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Prisoners & Probationers of Conscience

Sister Kathleen Desautels helps to organize the crowds for the procession.

Throughout the history of SOA Watch’s yearly vigils at the SOA/WHINSEC at Ft. Benning, Ga., various participants have chosen to take direct action by breaking federal law and trespassing onto the military base. After prayerful consideration and discernment, several Sisters of Providence have chosen to cross the line in this manner in protest of the school and have faced legal repercussions for their actions including house arrest, mandatory community service, probation and jail time.

Sister Kathleen Desautels

Sister Kathleen Desautels crossed the line in November 2001. She was found guilty on federal trespassing charges and served a six-month sentence at the Federal Prison Camp-Greenville (Ill.). Released in March 2003, Sister Kathleen remains committed to her mission and to working to close the SOA/WHINSEC.

“If loving peace and doing civil resistance to bring attention to this Gospel call is a crime, I’m glad to be called guilty,” she says. “Being a prisoner of conscience or being a probationer of conscience is being part of a growing community of peacemakers willing to do a non-violent act of civil disobedience. I prefer to think of it as faithful obedience to the Gospel call for love, mercy and justice.”

Read the original March 10, 2003, press release: “Sister of Providence released from prison.”

Sister Adele Beacham places her cross in the gates of Fort Benning.

Sisters Adele Beacham, Rita Clare Gerardot and Joann Quinkert

Along with 93 other protestors, three Sisters of Providence were arrested on federal trespassing charges on November 17 2002 for crossing an arbitrary line at Fort Benning, Ga. Sisters Adele Beacham, Rita Clare Gerardot and Joann Quinkert each were sentenced to 12 months probation. Sister Adele also was sentenced to house arrest and 250 hours of community service; Sisters Rita Clare and Joann received 500 hours of community service each.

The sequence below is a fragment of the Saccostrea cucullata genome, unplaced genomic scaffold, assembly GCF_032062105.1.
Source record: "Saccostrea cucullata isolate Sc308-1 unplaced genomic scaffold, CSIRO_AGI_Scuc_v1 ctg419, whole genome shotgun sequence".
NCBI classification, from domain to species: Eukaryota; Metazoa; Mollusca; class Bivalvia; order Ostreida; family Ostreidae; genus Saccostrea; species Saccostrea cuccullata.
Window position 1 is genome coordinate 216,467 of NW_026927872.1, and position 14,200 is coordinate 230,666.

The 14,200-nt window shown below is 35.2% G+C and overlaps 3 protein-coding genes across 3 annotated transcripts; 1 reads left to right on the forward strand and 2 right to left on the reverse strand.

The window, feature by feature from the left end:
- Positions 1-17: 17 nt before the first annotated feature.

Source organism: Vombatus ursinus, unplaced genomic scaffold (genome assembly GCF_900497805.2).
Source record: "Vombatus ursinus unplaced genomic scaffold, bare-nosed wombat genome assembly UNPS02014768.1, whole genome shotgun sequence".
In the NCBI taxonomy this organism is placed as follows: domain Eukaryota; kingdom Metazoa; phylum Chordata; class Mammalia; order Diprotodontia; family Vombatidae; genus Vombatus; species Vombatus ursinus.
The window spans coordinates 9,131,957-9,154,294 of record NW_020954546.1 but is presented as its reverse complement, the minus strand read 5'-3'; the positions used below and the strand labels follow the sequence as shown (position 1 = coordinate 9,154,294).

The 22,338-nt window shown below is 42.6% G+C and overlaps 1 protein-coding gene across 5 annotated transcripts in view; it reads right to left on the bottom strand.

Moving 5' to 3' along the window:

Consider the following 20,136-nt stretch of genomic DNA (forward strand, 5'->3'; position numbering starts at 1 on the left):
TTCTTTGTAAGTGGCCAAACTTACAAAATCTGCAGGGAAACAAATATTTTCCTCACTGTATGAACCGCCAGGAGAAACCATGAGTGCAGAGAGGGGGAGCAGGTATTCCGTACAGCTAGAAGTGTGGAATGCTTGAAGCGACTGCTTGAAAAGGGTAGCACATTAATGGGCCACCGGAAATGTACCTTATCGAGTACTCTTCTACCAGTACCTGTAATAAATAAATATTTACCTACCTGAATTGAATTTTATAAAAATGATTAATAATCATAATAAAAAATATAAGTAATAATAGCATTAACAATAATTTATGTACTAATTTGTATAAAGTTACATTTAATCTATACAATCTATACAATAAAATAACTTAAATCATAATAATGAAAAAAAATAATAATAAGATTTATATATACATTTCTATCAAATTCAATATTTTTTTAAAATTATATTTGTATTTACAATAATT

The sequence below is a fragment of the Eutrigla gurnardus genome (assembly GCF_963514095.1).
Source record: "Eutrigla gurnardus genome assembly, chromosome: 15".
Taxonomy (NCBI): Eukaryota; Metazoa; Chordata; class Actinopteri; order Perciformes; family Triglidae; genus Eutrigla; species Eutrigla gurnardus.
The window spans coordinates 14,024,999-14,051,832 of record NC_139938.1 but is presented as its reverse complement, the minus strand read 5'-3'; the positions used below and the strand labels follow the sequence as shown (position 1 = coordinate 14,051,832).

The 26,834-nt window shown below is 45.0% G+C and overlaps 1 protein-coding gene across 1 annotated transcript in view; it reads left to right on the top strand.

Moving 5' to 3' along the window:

At the time of their arrest, Sister Ann Margaret O’Hara (then General Superior of the Sisters of Providence) said, “We, the General Council of the Sisters of Providence, respect the choice of conscience of our sisters and support them with our love and our prayer. It is only through courageous acts such as theirs that others can be made aware of what the military arm of our government is doing in our names.”

Read the original press releases:

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Sisters of Providence

The Sisters of Providence of Saint Mary-of-the-Woods, Indiana, are a congregation of Roman Catholic women religious (sisters) who minister throughout the United States and Taiwan. Saint Mother Theodore Guerin founded the Sisters of Providence in 1840. The congregation has a mission of being God's Providence in the world by committing to performing works of love, mercy and justice in service among God's people.

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